A person creates a work; they should be compensated for your enjoying it. It’s as simple as that. I don’t know what you do, but I seriously doubt you’d be receptive to doing it ‘for the love of it’ and send your paychecks back to your employers.

        • sweatshopking
        • 9 years ago

        i have. i spent a fortune doing what i love and teaching kids in africa.

    • demani
    • 9 years ago

    -[

    • LovermanOwens
    • 9 years ago

    I don’t buy any CD’s anymore. BUT whenever an artist is in within a 3 hour drive I’ll go check out their concerts for sure and pick up a shirt. I know it really isn’t “right” but I don’t have any love for the music industry.

    • srg86
    • 9 years ago

    For me, if it’s an individual Track, I’ll Buy from Amazon MP3. Albums on the other hand I prefer to buy on CD.

    • MadManOriginal
    • 9 years ago

    Buy CDs online. I refuse to buy an inherently inferior product (mp3) but don’t download illegally either. With CDs I have an original physical copy from which I can transcode to any format I want, I currently put everything on a server in FLAC and also transcode to 256k and 128k mp3 for portable use. There is such a huge backlog of quality music from bands I know I like I don’t think I qill ever be ‘done.’ Amazon’s used CD marketplace is a cornucopia of great deals.

    • yogibbear
    • 9 years ago

    I still buy CDs at retail. Though if i’m not sure i’ll typically download it (illegally) and if i like it then i’ll buy it. Prob have about 1000 CD’s accumulated so far. (Only 23).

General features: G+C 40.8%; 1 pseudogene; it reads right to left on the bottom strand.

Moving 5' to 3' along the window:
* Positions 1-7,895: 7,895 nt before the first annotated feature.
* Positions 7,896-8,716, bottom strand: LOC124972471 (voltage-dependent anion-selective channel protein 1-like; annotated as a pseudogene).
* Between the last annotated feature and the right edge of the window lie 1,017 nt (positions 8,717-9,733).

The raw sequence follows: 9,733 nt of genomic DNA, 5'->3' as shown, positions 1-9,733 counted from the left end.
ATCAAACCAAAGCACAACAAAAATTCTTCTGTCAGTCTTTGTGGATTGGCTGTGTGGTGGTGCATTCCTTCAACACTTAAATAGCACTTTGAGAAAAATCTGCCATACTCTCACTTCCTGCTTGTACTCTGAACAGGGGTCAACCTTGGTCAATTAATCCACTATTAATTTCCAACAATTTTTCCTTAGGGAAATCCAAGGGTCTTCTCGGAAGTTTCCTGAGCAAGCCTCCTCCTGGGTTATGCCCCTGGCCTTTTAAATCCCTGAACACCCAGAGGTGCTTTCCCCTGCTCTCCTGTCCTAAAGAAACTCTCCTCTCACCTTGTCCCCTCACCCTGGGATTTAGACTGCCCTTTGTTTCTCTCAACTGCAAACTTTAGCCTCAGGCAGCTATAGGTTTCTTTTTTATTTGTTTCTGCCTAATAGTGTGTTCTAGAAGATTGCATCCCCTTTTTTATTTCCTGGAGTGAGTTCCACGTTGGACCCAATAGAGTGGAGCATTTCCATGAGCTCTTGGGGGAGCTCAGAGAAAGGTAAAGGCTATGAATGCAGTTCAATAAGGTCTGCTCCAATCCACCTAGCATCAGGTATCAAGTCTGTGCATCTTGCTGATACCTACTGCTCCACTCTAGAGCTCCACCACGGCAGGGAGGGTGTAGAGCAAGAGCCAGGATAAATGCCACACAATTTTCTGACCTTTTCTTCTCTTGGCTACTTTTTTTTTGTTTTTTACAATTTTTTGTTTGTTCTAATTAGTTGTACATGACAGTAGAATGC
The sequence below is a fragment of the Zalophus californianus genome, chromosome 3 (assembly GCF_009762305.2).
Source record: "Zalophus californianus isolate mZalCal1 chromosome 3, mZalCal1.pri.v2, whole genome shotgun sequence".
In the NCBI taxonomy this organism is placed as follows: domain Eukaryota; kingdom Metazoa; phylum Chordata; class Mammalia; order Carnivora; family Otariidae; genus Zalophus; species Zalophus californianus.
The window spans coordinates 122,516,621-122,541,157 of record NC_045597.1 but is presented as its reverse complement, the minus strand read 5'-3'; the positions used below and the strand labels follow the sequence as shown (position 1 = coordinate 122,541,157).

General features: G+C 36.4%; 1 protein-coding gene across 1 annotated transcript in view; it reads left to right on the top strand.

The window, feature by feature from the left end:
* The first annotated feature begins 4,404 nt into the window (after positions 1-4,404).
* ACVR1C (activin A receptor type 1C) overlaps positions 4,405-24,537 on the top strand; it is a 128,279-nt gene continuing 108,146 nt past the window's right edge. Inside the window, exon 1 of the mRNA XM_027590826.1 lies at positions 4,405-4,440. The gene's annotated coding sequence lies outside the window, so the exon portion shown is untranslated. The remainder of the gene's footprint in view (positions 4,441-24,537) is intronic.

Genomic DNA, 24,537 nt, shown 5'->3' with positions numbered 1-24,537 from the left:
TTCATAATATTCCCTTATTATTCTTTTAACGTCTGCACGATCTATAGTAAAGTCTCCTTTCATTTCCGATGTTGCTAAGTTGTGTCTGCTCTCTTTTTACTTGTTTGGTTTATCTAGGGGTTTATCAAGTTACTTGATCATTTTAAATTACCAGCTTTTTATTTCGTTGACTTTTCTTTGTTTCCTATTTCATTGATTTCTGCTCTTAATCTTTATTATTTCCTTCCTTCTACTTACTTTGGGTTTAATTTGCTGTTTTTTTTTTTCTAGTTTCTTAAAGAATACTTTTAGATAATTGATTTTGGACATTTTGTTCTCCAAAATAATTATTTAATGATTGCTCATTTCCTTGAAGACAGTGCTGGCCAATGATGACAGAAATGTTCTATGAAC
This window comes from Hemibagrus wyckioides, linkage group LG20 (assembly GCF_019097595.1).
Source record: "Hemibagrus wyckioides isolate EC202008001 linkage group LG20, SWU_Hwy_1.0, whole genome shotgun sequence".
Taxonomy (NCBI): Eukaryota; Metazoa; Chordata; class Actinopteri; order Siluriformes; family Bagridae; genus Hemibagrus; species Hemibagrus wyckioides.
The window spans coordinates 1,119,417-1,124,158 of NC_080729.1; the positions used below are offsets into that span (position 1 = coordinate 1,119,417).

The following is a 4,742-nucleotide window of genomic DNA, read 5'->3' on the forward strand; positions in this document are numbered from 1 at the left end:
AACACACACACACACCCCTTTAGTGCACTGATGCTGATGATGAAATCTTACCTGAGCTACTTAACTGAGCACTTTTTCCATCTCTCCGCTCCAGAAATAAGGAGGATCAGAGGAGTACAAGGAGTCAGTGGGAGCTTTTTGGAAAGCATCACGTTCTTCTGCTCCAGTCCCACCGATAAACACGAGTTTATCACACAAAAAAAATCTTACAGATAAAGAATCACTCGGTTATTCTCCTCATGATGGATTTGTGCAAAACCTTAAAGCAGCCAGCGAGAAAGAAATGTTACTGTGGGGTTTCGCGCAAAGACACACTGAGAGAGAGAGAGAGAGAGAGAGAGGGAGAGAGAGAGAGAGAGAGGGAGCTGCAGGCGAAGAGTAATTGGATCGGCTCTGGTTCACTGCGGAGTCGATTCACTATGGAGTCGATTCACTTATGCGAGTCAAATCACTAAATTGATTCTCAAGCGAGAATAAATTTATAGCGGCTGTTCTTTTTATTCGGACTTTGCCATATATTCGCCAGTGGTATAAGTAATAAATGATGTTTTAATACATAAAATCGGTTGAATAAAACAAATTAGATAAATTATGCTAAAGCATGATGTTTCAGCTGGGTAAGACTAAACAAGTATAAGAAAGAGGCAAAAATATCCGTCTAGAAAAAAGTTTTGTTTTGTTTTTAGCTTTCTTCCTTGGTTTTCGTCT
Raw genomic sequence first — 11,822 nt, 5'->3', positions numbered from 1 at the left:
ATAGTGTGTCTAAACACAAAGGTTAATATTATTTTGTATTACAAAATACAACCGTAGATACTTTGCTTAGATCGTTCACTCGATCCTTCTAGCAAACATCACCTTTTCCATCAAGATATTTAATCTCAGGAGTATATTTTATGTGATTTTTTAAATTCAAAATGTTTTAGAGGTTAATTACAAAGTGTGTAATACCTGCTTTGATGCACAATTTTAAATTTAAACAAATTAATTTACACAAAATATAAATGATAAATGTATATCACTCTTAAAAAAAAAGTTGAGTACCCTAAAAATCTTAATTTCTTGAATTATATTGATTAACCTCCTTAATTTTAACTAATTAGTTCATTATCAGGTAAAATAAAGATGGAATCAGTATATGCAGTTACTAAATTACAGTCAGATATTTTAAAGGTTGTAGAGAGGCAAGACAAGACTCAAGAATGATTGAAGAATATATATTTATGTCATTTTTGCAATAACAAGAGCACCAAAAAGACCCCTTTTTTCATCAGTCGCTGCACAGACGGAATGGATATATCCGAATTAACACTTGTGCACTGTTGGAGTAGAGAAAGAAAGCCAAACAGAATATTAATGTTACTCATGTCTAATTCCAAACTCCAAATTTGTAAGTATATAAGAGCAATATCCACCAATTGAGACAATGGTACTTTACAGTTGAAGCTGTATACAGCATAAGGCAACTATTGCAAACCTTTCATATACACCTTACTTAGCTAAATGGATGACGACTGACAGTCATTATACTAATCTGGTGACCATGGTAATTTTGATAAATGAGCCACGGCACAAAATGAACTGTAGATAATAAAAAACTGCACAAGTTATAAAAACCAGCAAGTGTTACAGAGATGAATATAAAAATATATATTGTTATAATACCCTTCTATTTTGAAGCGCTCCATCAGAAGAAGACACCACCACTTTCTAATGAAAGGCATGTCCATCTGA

• vince
      • 9 years ago

      It took me a second there to figure out 23 is your age… hehe (I was thinking… 23? you just said 1000’s!!)

      I guess MY age is turning my brain to jelly! LOL

    • FireGryphon
    • 9 years ago

    There’s precious little music these days that’s worth buying, but when there’s something I want, I usually go to a store and buy the CD. There’s something about owning the physical copy that makes me feel better about my purchase’s longevity. I only buy online if it’s a song I can’t feasibly get anywhere else.

    • MrBojangles
    • 9 years ago

    Since when does digital music cost money? lol you all are getting jipped.I have some air and tap water i could sell you, while your in the mood to hand out money needlessly.

      • yogibbear
      • 9 years ago

      LOL you do pay for air and tap water. RETARD! WTF do you think your rates are for?

        • MrBojangles
        • 9 years ago

        What??? You’ve peeked my intrest.Please do explain exactly how i’m paying for the air i’m breathing.The tap water is a given(even though i never said i was getting it for free in the first place.So if reading comprehension is taken into account. It begs to ask the question, who exactly is the “retard” here?)I know it cost money technically, but were talking less than a penny worth to fill up a glass and potentially charge you several dollars for it.Still a win for me a really stupid use of money on your end.

    • jackbomb
    • 9 years ago

    I buy CDs from Amazon and eBay. I sometimes even pick up DVD-A albums, if they’re cheap enough.

    I rip them all to FLAC (5.1 24/96 for DVD-A) and store them on my file server.

    • Prospero424
    • 9 years ago

    I buy the occasional CD because it’s the only way I can be sure that:

    1. The releases I want are available for purchase

    2. The releases I want aren’t compressed to a lossy format (I use lossless for archival)

    3. The releases I want can be converted to any format I may want to use for portable devices